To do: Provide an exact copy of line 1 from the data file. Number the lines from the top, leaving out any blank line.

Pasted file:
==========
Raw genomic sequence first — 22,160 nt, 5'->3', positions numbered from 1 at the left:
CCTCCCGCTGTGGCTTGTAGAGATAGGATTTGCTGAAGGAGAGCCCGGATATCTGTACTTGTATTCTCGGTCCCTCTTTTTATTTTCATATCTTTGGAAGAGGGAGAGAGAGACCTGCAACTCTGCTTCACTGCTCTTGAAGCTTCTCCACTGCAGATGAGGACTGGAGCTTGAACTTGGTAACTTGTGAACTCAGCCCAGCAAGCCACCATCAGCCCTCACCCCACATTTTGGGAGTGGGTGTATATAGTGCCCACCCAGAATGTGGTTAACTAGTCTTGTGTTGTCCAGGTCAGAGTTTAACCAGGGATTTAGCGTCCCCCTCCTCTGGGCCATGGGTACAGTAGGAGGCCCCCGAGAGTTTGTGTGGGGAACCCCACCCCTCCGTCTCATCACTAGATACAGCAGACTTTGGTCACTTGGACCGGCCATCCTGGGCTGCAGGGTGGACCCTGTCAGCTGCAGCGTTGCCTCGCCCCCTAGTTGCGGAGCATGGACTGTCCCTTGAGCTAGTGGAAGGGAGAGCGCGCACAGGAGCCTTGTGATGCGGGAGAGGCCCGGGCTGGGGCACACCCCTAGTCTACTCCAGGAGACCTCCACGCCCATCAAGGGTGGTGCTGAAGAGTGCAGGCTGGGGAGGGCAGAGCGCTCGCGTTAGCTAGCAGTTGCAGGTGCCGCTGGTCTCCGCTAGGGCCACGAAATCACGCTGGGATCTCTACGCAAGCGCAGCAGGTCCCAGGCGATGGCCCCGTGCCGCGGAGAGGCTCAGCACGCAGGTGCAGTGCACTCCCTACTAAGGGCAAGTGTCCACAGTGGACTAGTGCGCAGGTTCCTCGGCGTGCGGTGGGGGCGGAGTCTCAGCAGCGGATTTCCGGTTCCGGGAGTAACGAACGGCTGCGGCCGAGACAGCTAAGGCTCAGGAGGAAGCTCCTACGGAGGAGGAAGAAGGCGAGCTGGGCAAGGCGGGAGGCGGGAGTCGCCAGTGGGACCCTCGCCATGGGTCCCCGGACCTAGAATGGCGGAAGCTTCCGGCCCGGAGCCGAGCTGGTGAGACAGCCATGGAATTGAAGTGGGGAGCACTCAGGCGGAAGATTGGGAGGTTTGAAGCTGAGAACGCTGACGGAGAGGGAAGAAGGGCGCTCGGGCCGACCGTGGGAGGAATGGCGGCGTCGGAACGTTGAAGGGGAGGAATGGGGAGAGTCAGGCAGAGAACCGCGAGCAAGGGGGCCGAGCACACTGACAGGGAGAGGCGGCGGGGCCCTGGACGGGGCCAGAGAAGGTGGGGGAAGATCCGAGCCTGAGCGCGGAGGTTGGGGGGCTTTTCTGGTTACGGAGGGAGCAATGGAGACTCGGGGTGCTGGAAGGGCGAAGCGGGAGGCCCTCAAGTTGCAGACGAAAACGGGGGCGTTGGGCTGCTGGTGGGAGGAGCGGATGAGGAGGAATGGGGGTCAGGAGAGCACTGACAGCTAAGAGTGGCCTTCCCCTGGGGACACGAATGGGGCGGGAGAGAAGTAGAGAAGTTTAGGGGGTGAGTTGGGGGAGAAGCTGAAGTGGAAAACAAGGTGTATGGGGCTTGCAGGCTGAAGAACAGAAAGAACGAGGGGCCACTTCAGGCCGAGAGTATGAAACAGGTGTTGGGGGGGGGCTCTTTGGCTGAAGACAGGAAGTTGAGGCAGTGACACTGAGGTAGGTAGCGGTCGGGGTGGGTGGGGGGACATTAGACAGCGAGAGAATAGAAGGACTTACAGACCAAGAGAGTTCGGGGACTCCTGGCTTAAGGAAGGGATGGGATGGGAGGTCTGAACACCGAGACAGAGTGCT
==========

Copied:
Raw genomic sequence first — 22,160 nt, 5'->3', positions numbered from 1 at the left: